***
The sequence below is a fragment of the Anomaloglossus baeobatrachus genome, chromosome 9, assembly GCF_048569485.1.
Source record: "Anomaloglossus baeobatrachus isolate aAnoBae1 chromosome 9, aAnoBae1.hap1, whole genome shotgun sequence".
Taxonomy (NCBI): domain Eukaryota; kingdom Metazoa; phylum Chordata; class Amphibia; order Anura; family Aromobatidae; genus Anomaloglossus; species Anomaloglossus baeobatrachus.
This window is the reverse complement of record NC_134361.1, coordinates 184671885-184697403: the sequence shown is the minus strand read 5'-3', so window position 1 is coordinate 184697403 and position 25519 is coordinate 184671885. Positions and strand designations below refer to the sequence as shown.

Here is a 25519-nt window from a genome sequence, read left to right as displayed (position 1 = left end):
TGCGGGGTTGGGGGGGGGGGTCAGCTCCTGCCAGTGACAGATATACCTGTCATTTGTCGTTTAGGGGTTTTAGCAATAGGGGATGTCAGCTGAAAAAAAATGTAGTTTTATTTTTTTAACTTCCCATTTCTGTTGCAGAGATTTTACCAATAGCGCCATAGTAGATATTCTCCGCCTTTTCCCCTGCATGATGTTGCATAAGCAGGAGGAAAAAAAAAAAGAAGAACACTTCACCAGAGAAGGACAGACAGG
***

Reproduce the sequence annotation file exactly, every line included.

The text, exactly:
The sequence below is a fragment of the Anomaloglossus baeobatrachus genome, chromosome 9, assembly GCF_048569485.1.
Source record: "Anomaloglossus baeobatrachus isolate aAnoBae1 chromosome 9, aAnoBae1.hap1, whole genome shotgun sequence".
Taxonomy (NCBI): domain Eukaryota; kingdom Metazoa; phylum Chordata; class Amphibia; order Anura; family Aromobatidae; genus Anomaloglossus; species Anomaloglossus baeobatrachus.
This window is the reverse complement of record NC_134361.1, coordinates 184671885-184697403: the sequence shown is the minus strand read 5'-3', so window position 1 is coordinate 184697403 and position 25519 is coordinate 184671885. Positions and strand designations below refer to the sequence as shown.

Here is a 25519-nt window from a genome sequence, read left to right as displayed (position 1 = left end):
TGCGGGGTTGGGGGGGGGGGTCAGCTCCTGCCAGTGACAGATATACCTGTCATTTGTCGTTTAGGGGTTTTAGCAATAGGGGATGTCAGCTGAAAAAAAATGTAGTTTTATTTTTTTAACTTCCCATTTCTGTTGCAGAGATTTTACCAATAGCGCCATAGTAGATATTCTCCGCCTTTTCCCCTGCATGATGTTGCATAAGCAGGAGGAAAAAAAAAAAGAAGAACACTTCACCAGAGAAGGACAGACAGG